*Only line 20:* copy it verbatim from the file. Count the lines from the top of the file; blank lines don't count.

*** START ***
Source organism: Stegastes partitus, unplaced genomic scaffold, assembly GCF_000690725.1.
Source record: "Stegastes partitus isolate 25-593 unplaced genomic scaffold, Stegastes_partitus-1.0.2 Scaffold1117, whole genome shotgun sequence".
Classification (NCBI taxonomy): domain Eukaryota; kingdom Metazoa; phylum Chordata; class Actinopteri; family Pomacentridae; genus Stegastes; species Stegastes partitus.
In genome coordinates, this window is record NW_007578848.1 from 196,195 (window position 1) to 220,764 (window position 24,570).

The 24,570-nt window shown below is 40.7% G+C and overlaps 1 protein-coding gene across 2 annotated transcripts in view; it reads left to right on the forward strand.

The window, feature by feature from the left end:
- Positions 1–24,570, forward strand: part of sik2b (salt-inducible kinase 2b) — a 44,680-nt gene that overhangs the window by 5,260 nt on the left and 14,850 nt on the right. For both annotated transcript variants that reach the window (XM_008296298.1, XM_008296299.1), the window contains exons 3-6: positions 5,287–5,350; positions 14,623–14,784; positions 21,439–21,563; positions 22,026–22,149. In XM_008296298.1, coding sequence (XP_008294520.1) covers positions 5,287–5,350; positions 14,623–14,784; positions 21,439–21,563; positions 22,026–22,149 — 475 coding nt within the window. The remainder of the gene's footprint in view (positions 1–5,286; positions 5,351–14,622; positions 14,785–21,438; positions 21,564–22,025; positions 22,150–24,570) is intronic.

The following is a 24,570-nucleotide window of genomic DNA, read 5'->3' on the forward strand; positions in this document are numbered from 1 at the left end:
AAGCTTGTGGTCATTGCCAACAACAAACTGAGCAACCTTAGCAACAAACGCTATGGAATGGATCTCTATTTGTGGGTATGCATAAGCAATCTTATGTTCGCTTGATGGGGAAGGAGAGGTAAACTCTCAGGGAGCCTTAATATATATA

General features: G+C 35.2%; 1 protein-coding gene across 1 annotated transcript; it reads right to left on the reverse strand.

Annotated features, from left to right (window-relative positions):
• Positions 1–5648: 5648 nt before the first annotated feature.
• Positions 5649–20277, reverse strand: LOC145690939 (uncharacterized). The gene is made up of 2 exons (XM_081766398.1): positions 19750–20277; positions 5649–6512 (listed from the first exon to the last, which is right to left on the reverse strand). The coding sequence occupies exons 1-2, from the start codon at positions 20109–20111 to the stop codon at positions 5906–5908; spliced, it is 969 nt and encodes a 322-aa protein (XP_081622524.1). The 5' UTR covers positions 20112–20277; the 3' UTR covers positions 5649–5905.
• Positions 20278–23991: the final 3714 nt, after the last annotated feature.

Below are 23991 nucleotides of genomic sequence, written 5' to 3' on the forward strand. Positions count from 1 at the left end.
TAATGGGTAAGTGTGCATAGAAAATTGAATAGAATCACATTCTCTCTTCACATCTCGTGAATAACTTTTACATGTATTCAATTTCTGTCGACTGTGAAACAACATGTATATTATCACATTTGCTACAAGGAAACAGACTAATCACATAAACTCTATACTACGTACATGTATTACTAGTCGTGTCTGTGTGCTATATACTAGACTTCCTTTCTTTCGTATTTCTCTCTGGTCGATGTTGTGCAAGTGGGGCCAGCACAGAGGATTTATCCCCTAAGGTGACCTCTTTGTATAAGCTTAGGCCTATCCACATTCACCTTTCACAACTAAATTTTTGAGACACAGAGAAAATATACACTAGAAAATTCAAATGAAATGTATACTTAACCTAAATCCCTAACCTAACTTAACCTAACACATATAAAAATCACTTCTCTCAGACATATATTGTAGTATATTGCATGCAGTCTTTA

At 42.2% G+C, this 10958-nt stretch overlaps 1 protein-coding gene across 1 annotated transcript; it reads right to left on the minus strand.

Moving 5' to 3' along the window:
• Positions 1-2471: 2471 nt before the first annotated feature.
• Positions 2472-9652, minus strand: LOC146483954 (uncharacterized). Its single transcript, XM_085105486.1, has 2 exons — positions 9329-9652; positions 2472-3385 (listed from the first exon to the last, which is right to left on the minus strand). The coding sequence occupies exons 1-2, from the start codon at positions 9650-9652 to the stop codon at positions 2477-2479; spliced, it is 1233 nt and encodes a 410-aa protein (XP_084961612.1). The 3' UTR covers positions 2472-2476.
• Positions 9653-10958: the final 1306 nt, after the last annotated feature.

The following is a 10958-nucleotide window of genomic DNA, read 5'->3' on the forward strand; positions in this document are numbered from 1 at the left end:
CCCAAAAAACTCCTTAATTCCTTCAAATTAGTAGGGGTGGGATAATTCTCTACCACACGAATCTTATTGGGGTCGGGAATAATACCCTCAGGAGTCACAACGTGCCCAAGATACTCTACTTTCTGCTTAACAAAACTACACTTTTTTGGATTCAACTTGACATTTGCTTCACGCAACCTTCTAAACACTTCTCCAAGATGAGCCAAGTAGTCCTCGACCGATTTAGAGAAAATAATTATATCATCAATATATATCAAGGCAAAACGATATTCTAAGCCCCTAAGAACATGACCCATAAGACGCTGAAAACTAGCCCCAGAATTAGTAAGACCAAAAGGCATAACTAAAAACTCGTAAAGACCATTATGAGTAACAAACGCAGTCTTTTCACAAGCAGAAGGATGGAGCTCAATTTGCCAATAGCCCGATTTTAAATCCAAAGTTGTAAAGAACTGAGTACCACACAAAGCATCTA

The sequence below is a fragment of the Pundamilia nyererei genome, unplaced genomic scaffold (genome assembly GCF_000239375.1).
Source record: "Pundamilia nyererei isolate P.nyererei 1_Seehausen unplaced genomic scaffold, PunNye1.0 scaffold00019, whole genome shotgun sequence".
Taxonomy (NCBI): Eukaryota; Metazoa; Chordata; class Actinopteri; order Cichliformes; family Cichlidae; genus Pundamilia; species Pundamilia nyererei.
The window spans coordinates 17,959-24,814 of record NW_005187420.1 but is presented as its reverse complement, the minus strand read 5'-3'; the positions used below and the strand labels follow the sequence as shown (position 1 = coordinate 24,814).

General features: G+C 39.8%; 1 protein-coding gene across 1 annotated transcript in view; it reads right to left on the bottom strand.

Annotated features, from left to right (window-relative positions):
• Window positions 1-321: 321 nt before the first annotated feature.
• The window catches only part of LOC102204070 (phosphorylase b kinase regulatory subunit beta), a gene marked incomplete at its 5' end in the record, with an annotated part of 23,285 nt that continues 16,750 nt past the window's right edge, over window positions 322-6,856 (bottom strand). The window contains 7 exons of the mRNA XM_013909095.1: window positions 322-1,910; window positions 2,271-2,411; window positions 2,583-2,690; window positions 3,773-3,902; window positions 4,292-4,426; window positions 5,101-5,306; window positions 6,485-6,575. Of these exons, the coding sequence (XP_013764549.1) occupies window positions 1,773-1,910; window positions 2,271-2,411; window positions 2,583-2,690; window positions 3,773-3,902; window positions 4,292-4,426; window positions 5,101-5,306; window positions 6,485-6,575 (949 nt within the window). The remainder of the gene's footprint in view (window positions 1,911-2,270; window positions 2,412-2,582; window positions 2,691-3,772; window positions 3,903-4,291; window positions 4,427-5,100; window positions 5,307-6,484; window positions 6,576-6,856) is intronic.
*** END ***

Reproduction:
• Positions 2472-9652, minus strand: LOC146483954 (uncharacterized). Its single transcript, XM_085105486.1, has 2 exons — positions 9329-9652; positions 2472-3385 (listed from the first exon to the last, which is right to left on the minus strand). The coding sequence occupies exons 1-2, from the start codon at positions 9650-9652 to the stop codon at positions 2477-2479; spliced, it is 1233 nt and encodes a 410-aa protein (XP_084961612.1). The 3' UTR covers positions 2472-2476.